American Ambassador Gary Locke has travelled to Tibet on a rare diplomatic visit to the restive autonomous region to "increase his familiarity with local conditions", the US embassy in Beijing confirmed yesterday.
Locke was accompanied by family members and embassy staff on three-day trip, organised by the local government, in and around Lhasa . He will return to Beijing today. US embassy spokesman Justin Higgins said it was the first time authorities had approved an embassy request to visit Tibet since September 2010.
The visit is the first by an American official to the autonomous region since 2010.
Locke's trip comes amid a wave of self-immolations in Tibetan-populated parts of neighbouring provinces and speculation that Beijing may be loosening its hardline policies in such areas.
On Wednesday, Radio Free Asia reported that Qinghai and Sichuan provinces had implemented an "experimental" policy allowing Tibetan residents to openly worship their exiled spiritual leader, the Dalai Lama, including displaying his portrait.
While the RFA report sparked optimism among some international observers, others say that expectations of a major policy shift towards the greater Tibetan region may be premature.
"The report has to be considered in the context of self-immolations," said Tashi Phuntsok, information and international relations secretary of the Tibetan government-in-exile in Dharamsala, India. "We have noted reports from the Amdo and Kham areas, both incorporated in Sichuan and Qinghai provinces, but these are local rather than a widespread policy change."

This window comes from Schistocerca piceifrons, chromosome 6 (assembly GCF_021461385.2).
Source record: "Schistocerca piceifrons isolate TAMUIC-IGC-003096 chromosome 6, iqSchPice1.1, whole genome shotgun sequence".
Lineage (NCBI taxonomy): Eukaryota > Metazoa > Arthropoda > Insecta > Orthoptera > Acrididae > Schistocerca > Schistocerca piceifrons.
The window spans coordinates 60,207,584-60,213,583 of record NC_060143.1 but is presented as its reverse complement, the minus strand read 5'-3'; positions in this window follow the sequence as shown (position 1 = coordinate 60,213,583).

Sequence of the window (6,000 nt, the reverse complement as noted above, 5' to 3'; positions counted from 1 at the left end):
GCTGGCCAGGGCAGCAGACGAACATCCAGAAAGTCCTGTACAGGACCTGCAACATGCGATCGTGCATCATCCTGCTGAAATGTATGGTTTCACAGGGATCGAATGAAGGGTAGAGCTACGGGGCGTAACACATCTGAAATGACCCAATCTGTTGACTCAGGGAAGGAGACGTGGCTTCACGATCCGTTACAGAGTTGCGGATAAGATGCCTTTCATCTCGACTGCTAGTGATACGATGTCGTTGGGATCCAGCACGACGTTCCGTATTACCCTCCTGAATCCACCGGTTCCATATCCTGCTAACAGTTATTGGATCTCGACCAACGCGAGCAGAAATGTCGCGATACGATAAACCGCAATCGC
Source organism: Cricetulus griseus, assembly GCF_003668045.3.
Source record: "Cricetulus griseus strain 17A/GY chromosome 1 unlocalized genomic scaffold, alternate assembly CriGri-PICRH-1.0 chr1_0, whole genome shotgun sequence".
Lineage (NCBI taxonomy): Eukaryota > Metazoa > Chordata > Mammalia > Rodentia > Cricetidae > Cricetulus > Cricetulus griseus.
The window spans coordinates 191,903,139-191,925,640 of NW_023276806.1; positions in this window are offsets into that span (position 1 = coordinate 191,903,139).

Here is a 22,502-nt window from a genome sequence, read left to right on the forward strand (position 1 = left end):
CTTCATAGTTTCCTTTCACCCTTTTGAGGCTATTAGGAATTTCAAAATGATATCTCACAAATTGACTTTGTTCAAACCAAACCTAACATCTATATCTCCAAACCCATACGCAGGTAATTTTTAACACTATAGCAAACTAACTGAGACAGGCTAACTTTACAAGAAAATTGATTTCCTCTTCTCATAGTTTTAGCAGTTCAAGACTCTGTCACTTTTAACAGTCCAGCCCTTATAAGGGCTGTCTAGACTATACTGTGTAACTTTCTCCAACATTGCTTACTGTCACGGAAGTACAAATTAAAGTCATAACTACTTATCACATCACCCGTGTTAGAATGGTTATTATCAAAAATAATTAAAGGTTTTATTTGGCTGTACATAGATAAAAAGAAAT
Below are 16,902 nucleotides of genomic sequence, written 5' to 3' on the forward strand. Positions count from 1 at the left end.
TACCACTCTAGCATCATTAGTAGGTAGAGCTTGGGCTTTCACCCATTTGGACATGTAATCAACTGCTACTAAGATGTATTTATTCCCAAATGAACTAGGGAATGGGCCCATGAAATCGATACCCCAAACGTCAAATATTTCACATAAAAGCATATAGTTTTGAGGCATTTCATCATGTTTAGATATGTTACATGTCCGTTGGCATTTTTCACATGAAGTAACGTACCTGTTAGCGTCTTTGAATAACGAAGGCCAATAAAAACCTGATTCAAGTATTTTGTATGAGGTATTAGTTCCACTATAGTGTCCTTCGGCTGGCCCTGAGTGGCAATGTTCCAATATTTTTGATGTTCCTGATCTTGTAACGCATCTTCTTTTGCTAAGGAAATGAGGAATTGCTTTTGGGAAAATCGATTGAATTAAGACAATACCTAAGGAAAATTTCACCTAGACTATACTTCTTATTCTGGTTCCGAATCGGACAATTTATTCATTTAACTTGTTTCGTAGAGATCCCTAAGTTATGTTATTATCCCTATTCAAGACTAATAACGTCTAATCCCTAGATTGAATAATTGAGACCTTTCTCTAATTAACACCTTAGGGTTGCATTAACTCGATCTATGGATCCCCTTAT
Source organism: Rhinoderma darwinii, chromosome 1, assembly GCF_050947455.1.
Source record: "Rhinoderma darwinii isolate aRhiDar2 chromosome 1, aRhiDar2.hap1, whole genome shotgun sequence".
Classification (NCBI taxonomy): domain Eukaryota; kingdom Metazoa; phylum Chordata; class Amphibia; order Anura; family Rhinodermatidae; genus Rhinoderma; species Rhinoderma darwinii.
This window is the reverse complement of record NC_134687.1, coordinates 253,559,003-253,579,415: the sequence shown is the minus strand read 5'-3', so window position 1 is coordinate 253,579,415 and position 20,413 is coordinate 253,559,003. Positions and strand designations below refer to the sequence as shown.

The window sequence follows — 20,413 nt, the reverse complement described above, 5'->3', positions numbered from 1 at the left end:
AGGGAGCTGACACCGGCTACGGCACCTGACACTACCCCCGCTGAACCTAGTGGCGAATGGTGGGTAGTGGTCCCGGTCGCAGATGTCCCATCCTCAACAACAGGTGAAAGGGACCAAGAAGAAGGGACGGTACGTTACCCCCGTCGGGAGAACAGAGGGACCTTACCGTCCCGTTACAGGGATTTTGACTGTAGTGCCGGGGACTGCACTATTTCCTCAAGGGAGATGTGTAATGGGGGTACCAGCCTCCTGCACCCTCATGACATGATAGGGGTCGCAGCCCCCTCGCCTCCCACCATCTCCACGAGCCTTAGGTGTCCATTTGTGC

The policy shift had been reported in the areas where self-immolations had escalated, Phuntsok said, and was likely to be a pragmatic response from local officials to deal with the worsening situation on the ground.
Meanwhile, Cai Ang Tai, deputy head of the Qinghai Provincial Buddhist School, where RFA reported the new policy had been announced during a conference, denied any such meeting had been held.
When asked for comment, several Tibetan monasteries said they were not allowed to discuss the issue and that requests for information should be referred to government officials.
Locke visited Tibetan-populated areas in Sichuan last year, but this is his first visit to Tibet. Foreigners wanting to travel there require a special government permit.
Locke's visit comes only a week after Rigzin Wangmo, a daughter of the late 10th Panchen Lama, travelled to Lhasa on her first visit for several years. Thousands of Tibetans greeted her outside Jokhang Palace before being dispersed by police, a well-connected source said, adding that the Communist Party's United Front Work Department had blocked her from entering the region for many years.
The International Campaign for Tibet said the most recent self-immolation, on June 11, took the number of victims in the past four years to 120.
Additional reporting by Reuters, Choi Chi-yuk and Olivia Rosenman